Dangerous Drugs; chain of custody. A proviso was added in the Implementing Rules and Regulations (“IRR”) of Republic Act No. 9165 on the rules on the custody and disposition of the confiscated illegal drugs (i.e., Section 21[a] Article II of the IRR) that non-compliance with requirements under the said rules under justifiable grounds, as long as the integrity and the evidentiary value of the seized items are properly preserved by the apprehending officer/team, shall not render void and invalid such seizures of and custody seized items.  However, it must still be shown that there exists justifiable grounds and proof that the integrity and evidentiary value of the evidence have been preserved. It is no longer necessary to dwell on the justifiable reasons that might have been offered for the failure to comply with the outlined procedure since it was never asked nor raised as an issue by the defense during the trial.  Pertinently, it is the preservation of the integrity and evidentiary value of the seized items which must be proven to establish the corpus delicti. People of the Philippines v. Bertha Presas y Tolentino, G.R. No. 182525, March 2, 2011.

Dangerous Drugs; chain of custody. In this case, the failure on the part of the MADAC operatives to take photographs and make an inventory of the drugs seized from the appellant was not fatal because the prosecution was able to preserve the integrity and evidentiary value of the said illegal drugs. The concurrence of all elements of the illegal sale of shabu was proven by the prosecution.  The chain of custody did not appear to be broken. The recovery and handling of the seized drugs were satisfactorily established. People of the Philippines v. Bertha Presas y Tolentino, G.R. No. 182525, March 2, 2011.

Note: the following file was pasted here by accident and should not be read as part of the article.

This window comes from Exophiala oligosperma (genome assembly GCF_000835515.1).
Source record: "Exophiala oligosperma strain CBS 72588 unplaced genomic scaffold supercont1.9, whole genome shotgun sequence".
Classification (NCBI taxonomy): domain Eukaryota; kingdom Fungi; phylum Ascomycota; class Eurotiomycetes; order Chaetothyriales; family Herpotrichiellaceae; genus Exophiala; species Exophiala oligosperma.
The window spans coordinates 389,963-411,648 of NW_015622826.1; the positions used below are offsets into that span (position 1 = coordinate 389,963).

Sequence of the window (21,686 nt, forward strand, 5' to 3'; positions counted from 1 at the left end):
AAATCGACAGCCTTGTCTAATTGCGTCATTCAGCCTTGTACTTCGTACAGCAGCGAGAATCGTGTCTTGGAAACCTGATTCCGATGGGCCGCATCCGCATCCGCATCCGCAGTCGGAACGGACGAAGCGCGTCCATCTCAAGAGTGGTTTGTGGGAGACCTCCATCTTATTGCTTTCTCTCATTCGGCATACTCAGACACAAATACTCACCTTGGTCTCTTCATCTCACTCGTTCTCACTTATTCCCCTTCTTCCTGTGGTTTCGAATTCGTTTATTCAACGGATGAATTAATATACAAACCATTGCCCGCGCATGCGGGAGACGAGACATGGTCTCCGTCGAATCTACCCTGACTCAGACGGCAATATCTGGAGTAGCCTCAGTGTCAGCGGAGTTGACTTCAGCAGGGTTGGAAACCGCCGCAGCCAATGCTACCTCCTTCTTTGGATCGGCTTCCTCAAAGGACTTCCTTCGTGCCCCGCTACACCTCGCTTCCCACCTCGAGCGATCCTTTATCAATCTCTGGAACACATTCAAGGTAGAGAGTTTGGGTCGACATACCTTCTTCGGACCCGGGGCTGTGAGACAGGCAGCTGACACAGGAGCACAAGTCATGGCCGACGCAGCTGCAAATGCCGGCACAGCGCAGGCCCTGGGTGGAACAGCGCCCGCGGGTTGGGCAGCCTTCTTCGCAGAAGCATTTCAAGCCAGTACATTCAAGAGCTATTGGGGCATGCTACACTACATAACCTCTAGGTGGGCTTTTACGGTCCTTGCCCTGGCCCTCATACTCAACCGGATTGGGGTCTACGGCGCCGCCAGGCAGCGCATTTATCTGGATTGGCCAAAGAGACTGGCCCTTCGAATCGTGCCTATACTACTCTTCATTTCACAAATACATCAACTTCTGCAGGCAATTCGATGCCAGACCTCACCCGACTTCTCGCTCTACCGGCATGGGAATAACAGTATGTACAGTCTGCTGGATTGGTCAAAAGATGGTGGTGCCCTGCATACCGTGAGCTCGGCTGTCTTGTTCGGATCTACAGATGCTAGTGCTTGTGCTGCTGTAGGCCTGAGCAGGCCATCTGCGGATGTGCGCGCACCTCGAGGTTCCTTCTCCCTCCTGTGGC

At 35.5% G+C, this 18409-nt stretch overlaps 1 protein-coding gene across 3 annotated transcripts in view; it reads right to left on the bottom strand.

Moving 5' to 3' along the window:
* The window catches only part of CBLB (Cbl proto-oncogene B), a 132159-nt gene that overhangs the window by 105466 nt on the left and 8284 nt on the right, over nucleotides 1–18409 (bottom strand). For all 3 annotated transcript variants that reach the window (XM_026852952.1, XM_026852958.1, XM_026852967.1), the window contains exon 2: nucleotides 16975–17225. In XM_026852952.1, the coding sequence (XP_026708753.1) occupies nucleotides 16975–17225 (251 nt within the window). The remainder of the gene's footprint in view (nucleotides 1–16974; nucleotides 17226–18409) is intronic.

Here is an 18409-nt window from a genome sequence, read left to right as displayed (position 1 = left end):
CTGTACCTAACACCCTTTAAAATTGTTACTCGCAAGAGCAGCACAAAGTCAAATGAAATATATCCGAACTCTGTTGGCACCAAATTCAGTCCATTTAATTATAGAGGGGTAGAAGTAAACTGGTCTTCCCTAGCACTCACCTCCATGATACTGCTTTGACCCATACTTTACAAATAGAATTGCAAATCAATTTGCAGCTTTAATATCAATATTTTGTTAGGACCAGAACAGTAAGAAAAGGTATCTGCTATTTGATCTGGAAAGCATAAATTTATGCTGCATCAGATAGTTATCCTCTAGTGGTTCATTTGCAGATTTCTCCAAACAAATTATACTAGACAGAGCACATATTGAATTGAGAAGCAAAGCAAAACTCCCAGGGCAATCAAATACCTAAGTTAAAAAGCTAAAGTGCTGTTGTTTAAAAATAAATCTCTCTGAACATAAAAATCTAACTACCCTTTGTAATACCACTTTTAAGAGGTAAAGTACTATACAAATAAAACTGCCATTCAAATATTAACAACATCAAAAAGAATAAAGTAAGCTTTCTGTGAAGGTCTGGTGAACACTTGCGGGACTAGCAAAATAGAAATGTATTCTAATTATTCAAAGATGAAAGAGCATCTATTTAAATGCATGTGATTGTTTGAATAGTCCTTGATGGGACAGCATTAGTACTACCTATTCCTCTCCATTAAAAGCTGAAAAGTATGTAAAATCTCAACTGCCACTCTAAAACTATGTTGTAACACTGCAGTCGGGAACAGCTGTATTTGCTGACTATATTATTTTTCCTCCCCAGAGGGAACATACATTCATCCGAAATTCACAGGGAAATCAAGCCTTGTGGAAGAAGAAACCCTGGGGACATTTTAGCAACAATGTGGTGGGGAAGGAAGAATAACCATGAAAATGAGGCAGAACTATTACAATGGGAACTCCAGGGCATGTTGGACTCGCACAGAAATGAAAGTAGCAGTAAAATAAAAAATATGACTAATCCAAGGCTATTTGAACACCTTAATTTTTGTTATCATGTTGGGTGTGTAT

Dangerous Drugs; denial and entrapment.  Dela Cruz’s denial of the charges and claim of frame-up are inherently weak defenses.  In drug cases, entrapment is a normal police technique to catch the culprit in flagrante delicto.  On the other hand, denial and frame-up are the usual defenses set up by the accused.  Affirmative statements are given greater weight than mere denials. In some instances, law enforcers resort to the practice of planting evidence to extract information or even to harass civilians.  However, frame-up is a defense that has been invariably viewed by the Court with disfavor as it can be easily concocted, hence, commonly used as a standard line of defense in most prosecutions arising from violations of the Dangerous Drugs Act.  The Court pointed out that it was aware of the disastrous consequences on the enforcement of law and order, not to mention the well-being of society, if the courts, solely on the basis of the police officers’ alleged rotten reputation, accept in every instance this form of defense which can be so easily fabricated.  It is precisely for this reason that the legal presumption that official duty has been regularly performed exists.  Bare denials cannot prevail over the positive identification by PO2 Ocampo of Dela Cruz as the person who sold him the shabu. People of the Philippines v. Reynald Dela Cruz y Libantocia, G.R. No. 177324, March 30,2011.